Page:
Technically Incorrect offers a slightly twisted take on the tech that's taken over our lives.
I wanted to believe in a hopeful new world.
The one T-Mobile presented during the Super Bowl, that is.
There, the company ran an. The company wants babies born today to grow up in a world without prejudice, one in which we are all equal and can love who we want to love.
That was Sunday, a holy day. Super Bowl Sunday, America's holiest day of all.
Two days later, T-Mobile CEO John Legere was feeling less generous and positive. He poured scorn on Verizon.
In a tweet, Legere espied an article about the discovery of spiders with tails. (You can see my colleague Amanda Kooser's story about the find .)
This, quite naturally, led him to thinking about Verizon and its bills.
Verizon declined to comment. It must, though, by now be used to rival companies slurring its services. (On Tuesday, RootMetrics, an independent testing firm, said Verizon had taken the in its survey of overall network performance, which couldn't have made the competition feel better.)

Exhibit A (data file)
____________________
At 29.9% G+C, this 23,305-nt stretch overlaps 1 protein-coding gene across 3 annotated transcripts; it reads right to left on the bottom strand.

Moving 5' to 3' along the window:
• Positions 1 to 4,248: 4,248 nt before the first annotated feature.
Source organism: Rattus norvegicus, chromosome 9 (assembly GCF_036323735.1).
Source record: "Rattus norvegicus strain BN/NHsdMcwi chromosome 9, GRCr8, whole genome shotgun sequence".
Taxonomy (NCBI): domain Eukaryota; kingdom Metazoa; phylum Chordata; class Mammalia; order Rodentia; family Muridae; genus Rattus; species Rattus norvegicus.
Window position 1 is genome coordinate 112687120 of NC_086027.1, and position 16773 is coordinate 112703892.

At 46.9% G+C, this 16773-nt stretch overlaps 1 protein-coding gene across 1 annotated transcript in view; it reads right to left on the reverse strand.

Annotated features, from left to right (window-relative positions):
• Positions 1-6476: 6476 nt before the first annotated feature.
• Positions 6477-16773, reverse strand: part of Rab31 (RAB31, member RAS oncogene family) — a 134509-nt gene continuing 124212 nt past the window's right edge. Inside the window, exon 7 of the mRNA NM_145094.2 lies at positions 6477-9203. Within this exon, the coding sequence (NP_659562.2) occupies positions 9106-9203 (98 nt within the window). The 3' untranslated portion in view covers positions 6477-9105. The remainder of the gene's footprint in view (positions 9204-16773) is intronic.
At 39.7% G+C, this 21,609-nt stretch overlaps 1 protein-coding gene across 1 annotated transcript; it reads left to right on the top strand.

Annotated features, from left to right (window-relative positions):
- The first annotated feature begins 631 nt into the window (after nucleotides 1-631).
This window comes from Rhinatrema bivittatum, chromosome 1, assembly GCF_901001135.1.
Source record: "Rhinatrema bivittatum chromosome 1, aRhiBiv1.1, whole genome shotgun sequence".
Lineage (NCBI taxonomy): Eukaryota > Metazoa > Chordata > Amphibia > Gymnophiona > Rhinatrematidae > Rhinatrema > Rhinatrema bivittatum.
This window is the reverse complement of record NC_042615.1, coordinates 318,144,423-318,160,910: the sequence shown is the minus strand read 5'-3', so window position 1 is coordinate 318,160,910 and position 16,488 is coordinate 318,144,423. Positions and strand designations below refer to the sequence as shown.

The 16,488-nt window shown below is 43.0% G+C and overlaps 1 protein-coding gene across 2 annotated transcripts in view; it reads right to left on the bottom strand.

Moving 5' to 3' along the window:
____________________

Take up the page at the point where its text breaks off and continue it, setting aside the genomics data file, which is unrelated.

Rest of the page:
Why, Sprint tore asunder the sanctity of the Super Bowl
T-Mobile believes the jarring juxtaposition between Sunday's message and Tuesday's is actually quite consistent.
"T-Mobile has always stood for equality, diversity and disrupting the status quo. It's in our DNA. We're never going to stop advocating for consumers, whether it's taking a stance on diversity and inclusion with our Super Bowl spot or calling out the competition on ridiculous practices," a spokeswoman told me.
Well, that's spinning worthy of the finest spider, isn't it?